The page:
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  1. Friedrich Franz Xaver Prince of Hohenzollern-Hechingen was an Austrian general. He joined the Austrian military and fought against the Kingdom of Prussia, Ottoman Turkey, and the First French Republic. He was promoted to the rank of general officer during the French Revolutionary Wars. During the Napoleonic Wars, he led a division in 1805 and an army corps in 1809. He was Proprietor of an Austrian cavalry regiment from 1802 to 1844.

  2. Leopold III Frederick Franz, Duke of Anhalt-Dessau, known as "Prince Franz" or "Father Franz", was a German prince of the House of Ascania. From 1751 until 1807 he was reigning prince of the Principality of Anhalt-Dessau and from 1807 the first Duke of the Duchy of Anhalt-Dessau. A strong supporter of the Enlightenment, Leopold undertook numerous reforms in his principality and made Anhalt-Dessau one of the most modern and prosperous of the small German states. An Anglophile ...

    • Early Life and Childhood
    • Marriage and Children
    • Military Services
    • Death and Reaction

    Wilhelm was born on 4 July 1906 at the Hohenzollern family's private summer residence, Marmorpalais, or Marble Palace, near Potsdam, where his parents were residing until their own home, Schloss Cecilienhof, could be completed. His father was Crown Prince Wilhelm, the eldest son and heir to the German Emperor, Wilhelm II. His mother was Duchess Cec...

    While a student at Bonn, Wilhelm fell in love with a fellow student, Dorothea von Salviati (10 September 1907 – 7 May 1972). Her parents were Alexander Hermann Heinrich August von Salviati and Helene "Ella" Crasemann (of the well-established Hamburg merchant family, Crasemann). Her maternal grandfather was the Hamburg parliamentarian Gustav August ...

    During the Weimar Republic, Wilhelm inadvertently caused a public scandal by attending Army manoeuvres in the uniform of the old Imperial First Foot Guards without first seeking government approval. The commander of the Reichswehr, Hans von Seeckt, was forced to resign as a result. The Oster conspiracyof 1938 sought to restore Wilhelm to the throne...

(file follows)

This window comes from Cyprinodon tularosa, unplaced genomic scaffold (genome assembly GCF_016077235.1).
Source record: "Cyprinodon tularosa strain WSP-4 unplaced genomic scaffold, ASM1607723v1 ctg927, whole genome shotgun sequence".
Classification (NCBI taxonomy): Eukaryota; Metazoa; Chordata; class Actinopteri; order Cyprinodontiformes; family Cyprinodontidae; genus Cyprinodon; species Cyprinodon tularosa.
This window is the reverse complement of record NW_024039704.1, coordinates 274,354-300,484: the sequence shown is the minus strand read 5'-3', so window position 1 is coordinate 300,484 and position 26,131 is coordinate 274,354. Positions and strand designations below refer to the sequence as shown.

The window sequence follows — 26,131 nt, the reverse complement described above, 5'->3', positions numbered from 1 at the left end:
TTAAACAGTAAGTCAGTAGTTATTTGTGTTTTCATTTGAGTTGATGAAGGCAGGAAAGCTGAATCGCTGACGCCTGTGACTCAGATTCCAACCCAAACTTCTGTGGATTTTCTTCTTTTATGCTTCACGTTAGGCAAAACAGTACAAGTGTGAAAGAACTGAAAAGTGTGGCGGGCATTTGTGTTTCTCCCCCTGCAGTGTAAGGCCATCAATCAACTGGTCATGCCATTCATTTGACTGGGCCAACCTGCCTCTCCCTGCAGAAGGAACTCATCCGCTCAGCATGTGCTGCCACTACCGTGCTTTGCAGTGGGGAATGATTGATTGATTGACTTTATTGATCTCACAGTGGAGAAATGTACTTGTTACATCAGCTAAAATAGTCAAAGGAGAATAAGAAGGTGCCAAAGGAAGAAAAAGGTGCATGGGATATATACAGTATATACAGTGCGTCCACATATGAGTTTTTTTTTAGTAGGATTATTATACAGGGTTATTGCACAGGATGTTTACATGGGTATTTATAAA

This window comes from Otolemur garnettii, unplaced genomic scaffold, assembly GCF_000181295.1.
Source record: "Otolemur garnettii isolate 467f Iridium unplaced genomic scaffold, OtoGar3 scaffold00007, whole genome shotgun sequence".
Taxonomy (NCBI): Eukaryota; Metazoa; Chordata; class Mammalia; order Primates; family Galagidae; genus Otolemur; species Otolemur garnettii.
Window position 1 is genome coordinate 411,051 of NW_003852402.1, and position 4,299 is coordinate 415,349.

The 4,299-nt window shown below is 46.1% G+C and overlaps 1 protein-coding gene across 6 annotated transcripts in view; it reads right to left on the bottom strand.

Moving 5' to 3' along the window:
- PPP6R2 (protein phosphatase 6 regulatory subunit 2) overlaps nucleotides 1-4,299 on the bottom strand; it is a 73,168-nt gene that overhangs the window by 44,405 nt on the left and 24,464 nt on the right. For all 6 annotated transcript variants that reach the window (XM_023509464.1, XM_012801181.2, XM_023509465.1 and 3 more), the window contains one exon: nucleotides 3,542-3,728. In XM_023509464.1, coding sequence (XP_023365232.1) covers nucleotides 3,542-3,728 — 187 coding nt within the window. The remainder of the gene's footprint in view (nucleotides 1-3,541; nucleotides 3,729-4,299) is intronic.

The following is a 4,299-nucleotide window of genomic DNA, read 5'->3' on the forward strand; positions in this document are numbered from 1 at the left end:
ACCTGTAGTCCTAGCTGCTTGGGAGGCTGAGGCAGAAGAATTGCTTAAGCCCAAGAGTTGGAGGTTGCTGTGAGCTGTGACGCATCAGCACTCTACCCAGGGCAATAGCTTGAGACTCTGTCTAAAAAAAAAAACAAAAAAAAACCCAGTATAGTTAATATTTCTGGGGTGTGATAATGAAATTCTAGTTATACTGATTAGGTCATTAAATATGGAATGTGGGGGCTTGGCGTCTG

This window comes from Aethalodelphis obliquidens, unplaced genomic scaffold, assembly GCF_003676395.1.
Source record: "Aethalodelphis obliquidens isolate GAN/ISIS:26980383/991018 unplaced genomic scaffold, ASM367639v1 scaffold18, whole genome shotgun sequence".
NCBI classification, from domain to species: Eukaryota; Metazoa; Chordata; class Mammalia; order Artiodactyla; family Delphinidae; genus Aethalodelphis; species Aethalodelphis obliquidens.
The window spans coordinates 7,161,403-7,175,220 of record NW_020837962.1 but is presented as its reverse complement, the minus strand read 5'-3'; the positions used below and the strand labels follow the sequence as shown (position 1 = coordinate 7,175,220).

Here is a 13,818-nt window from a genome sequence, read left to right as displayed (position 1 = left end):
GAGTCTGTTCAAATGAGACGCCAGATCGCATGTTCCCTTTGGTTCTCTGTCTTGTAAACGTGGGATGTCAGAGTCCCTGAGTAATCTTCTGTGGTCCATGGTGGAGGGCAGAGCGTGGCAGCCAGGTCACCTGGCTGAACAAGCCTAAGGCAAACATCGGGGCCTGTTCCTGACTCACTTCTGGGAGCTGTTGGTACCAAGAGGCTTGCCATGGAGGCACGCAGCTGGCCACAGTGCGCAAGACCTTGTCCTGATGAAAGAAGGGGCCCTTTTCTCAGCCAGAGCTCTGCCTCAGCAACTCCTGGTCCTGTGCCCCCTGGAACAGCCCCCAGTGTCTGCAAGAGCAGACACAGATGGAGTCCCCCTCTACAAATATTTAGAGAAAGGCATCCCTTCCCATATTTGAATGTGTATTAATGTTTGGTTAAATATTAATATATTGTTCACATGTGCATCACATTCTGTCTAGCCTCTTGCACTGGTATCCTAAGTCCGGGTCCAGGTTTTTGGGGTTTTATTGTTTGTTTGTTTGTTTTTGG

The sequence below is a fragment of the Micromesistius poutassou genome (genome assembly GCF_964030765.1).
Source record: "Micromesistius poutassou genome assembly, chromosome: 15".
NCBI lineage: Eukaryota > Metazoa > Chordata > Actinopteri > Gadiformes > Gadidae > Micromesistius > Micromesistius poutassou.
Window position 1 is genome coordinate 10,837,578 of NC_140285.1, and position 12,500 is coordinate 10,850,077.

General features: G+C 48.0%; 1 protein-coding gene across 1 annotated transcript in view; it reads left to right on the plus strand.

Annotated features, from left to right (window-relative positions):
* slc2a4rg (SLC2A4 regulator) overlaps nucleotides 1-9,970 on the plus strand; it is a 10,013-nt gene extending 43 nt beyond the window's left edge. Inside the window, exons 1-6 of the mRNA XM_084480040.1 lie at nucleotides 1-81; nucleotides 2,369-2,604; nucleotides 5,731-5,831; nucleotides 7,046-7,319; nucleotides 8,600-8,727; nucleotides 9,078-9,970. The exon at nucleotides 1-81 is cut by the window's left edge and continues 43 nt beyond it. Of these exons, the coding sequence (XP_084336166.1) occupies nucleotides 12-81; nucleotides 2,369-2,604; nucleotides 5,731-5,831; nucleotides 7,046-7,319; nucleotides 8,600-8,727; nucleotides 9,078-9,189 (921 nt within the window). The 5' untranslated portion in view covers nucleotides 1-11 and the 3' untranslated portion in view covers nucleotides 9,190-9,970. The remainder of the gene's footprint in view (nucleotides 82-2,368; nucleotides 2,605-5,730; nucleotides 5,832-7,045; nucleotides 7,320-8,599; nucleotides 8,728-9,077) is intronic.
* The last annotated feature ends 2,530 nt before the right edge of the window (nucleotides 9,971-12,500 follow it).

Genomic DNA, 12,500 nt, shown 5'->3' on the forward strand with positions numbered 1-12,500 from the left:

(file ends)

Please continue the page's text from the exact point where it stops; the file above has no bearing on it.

In May 1940, Wilhelm took part in the invasion of France. He was wounded during the fighting in Valenciennes and died in a field hospital in Nivelles on 26 May 1940. His funeral service was held at the Church of Peace, and he was buried in the Hohenzollern family mausoleum in the Antique Temple in Sanssouci Park. The service drew over 50,000 mourne...

    • Early Career
    • French Revolutionary Wars
    • Napoleonic Wars
    • Later Career
    • References
    • External Links

    Born into a princely family near Maastricht on 31 May 1757 in the modern-day Netherlands, Hohenzollern first joined the Dutch army in 1775. A year later, he entered the Habsburg service in his uncle's regiment, the Friedrich Anton of Hohenzollern-Hechingen Cuirassiers # 4. He later fought in the War of the Bavarian Succession. In 1783 he married Ma...

    War of the First Coalition

    In 1793 Hohenzollern received promotion to Oberst (colonel) and fought at the battles of Neerwinden and Wattignies. The following year he was involved in the sieges of Landrecies and Charleroi. In 1795 he fought in the Army of the Upper Rhine. In 1796, Hohenzollern became a General-Major and transferred to the Italian theater. During the Battle of Borghetto on 30 May, he rallied the defeated soldiers and mounted a counterattack on the French in Valeggio sul Mincio. This action won time for th...

    War of the Second Coalition